News People Israel Folau’s case prompts Australian religious leaders to pen letters to PM, Shorten

Israel Folau’s case prompts Australian religious leaders to pen letters to PM, Shorten

israel folau
The formerly well-paid sportsman wants $3 million from supports for his case. Photo: AAP
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Israel Folau’s clash with Rugby Australia (RA) over his fundamentalist religious social media posts has prompted nine prominent Christians to send letters about the protection of religious freedom to Scott Morrison and Bill Shorten.

Folau was stood down by RA immediately after an April 10 post on Instagram saying “drunks, homosexuals, adulterers, liars, fornicators, thieves, atheists [and] idolators” were going to hell.

Folau is fighting the breach notice that recommended his four-year, $4 million contract be terminated.

At a three-day hearing last week he was found guilty of a high-level breach of the players’ code of conduct, but a decision had not yet been made on how he will be punished.

Folau’s name is not mentioned specifically in the letter signed by Australian leaders from Presbyterian, Baptist, Seventh-Day Adventist, Uniting and Apostolic churches, as well as a number of religious school leaders.

One of the signatories, Reverend Dr Hedley Fihaki, the national chair of the Assembly of Confessing Congregations of the Uniting Church, said they were worried the Wallaby’s case could set “a dangerous precedent”.

“Scripture is the book the whole church is based on, so if we are not free to teach from that, not just in the private but particularly in the public domain, it is a dangerous precedent,” Dr Fihaki told the ABC.

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Those that are living in Sin will end up in Hell unless you repent. Jesus Christ loves you and is giving you time to turn away from your sin and come to him. _______________ Now the works of the flesh are manifest, which are these , adultery, fornication, uncleanness, lasciviousness, idolatry, witchcraft, hatred, variance, emulations, wrath, strife, seditions, heresies, envyings, murders, drunkenness, revelings, and such like: of the which I tell you before, as I have also told you in time past, that they which do such things shall not inherit the kingdom of God.
Galatians 5:19‭-‬21 KJV _______________ Then Peter said unto them, Repent, and be baptized every one of you in the name of Jesus Christ for the remission of sins, and ye shall receive the gift of the Holy Ghost.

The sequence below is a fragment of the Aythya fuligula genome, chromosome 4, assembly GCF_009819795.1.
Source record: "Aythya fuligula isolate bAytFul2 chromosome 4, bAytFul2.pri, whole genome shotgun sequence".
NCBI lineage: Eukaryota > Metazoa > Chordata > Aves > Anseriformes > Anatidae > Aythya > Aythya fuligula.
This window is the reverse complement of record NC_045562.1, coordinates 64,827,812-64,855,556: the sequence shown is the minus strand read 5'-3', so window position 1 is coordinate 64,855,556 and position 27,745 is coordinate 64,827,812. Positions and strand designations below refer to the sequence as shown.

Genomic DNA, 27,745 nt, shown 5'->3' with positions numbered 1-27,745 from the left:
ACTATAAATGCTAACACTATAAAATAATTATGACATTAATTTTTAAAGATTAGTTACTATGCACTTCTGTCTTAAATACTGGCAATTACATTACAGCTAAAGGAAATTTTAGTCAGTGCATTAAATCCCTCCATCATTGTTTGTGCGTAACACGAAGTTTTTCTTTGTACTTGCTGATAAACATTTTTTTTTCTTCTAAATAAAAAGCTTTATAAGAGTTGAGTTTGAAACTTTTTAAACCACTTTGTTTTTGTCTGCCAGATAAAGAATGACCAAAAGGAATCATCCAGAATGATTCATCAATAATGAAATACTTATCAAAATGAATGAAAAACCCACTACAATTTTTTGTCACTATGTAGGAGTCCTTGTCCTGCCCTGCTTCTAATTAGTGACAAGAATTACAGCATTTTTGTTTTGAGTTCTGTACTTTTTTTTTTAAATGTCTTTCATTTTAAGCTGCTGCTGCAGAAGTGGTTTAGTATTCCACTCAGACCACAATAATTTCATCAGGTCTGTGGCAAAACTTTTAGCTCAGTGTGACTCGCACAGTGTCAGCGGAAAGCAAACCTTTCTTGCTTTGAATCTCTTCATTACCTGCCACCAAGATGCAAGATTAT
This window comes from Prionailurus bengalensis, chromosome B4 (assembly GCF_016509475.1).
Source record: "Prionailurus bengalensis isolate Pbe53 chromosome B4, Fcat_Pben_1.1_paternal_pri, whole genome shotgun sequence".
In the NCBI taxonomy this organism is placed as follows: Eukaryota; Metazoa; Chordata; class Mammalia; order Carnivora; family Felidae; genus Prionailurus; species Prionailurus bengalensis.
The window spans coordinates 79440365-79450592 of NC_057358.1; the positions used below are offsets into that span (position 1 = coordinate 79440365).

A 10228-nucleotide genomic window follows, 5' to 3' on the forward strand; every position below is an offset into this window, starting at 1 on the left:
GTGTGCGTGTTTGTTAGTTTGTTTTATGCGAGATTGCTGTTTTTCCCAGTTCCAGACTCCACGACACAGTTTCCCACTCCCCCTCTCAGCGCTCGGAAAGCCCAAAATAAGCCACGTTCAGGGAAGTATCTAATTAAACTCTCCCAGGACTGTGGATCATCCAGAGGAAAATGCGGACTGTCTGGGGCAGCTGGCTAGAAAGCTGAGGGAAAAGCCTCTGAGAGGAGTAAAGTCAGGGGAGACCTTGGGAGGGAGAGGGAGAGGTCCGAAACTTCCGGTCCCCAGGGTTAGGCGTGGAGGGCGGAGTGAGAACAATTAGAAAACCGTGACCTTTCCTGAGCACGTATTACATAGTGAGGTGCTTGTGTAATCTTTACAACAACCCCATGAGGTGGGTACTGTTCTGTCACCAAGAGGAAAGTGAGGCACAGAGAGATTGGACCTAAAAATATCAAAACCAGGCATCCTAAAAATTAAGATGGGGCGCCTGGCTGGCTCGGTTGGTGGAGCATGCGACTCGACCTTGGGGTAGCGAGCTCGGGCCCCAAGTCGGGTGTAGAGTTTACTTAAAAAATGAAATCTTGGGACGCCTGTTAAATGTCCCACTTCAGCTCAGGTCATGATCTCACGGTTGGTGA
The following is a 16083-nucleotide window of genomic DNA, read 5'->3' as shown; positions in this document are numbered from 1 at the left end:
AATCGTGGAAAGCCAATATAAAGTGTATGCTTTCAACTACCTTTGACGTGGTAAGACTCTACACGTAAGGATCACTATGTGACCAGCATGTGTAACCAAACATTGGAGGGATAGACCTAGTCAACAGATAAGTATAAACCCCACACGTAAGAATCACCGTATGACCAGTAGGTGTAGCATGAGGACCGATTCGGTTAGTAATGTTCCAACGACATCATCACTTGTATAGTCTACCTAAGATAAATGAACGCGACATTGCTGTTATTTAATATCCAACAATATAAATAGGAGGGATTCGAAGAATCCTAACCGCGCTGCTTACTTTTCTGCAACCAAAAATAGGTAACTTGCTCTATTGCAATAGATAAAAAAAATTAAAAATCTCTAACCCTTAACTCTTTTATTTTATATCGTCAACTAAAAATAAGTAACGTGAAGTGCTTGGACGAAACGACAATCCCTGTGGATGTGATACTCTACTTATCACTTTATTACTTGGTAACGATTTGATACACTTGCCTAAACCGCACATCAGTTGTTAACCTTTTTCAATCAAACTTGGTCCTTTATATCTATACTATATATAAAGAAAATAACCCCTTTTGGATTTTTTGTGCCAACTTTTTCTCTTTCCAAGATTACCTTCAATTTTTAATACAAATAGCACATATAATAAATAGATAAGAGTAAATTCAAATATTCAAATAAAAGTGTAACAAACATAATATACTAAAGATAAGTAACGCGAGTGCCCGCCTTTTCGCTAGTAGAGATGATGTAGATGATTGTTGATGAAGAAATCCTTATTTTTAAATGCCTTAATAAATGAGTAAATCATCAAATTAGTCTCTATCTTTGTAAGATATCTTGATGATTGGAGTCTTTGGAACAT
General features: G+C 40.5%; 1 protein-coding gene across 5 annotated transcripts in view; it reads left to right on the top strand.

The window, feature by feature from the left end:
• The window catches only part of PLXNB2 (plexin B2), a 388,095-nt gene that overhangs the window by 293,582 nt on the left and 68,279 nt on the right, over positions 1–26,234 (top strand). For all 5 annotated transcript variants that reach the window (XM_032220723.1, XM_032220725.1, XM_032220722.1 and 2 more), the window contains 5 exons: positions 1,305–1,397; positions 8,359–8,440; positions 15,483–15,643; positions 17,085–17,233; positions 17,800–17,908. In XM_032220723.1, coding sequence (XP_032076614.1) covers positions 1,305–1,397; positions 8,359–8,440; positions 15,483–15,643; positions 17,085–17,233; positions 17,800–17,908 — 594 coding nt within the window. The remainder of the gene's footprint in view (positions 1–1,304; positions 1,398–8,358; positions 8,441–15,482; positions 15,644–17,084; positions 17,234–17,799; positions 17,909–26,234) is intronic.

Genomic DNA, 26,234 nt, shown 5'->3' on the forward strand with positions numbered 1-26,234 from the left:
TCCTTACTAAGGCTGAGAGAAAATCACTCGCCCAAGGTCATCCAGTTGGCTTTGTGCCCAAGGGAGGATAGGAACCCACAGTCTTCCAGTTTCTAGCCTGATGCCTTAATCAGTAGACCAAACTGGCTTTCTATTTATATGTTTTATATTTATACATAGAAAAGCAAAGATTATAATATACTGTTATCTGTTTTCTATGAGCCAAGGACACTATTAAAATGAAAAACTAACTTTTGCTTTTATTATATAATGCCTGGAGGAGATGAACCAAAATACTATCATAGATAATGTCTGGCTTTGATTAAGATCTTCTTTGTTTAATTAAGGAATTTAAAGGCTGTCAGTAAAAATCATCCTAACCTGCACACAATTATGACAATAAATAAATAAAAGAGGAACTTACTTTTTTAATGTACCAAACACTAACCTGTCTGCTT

Acts 2:38 KJV _______________ And the times of this ignorance God winked at; but now commandeth all men every where to repent:
Acts 17:30 KJV _______________

A post shared by Israel Folau (@izzyfolau) on

“From the Bible, from the holy scriptures, that’s the old and New Testament.

“That book is the basis for what we do, the teaching and the preaching, that’s what we do every week.”

The letters were worded differently for the Prime Minister and the Opposition Leader, but both flagged a range of issues, with protection of religious belief and free speech at the forefront.

“In recent years the protections to be accorded to religious freedom, and the related freedoms of conscience, speech and association, have come under increasing focus within Australia,” both letters begin.

The letter to Mr Morrison commended his Government for committing to implement recommendationsfrom former Liberal MP Philip Ruddock’s review into religious freedoms, which handed down its report in May last year.

“We write to invite you to provide clarification on a range of key issues that are important to the preservation of these freedoms in our country,” the letter read.

Folau shouldn’t lose his livelihood: Shorten

The letter to Mr Shorten asked for further clarification on the Labor Party’s national platform, which says that the party “supports the appropriate protection of the religious freedom of all people”.

“This commitment leaves wide scope for interpretation, and much will turn on what is considered ‘appropriate’ in the eyes of a legislator,” the letter read.

“We are concerned that these commitments lack sufficient particularity on key issues that are important to the preservation of the freedoms of religion, conscience, speech and association in our country.”

The issue was raised in Wednesday night’s leaders debate and Mr Shorten said his position had not changed since then, adding while he does not “share Mr Folau’s view that you are going to hell if you’re gay” he also does not think Folau should “automatically lose his whole living”.

“We have two tough issues the sharp edges of which bump up against each other,” he said.

“I get it, people should have the right to practice their religion … but I also think that we’ve got to be careful that we don’t use freedom of religion and freedom of speech to cause unnecessary hurt and pain to other members of the community.

“What I’ve said to churches is a Shorten Labor Government will maintain religious education and freedom of religion and we believe in freedom of speech, but we also believe that we can’t be a nation who allows one group to inflict hurt on another group.

“I won’t be the most right-wing religious ideologue and I won’t be the most left-wing person on this issue. I don’t put my religion on my sleeve. I just think in this country we’ve got to learn to tolerate and live and let live with each other a little more than we do right now.”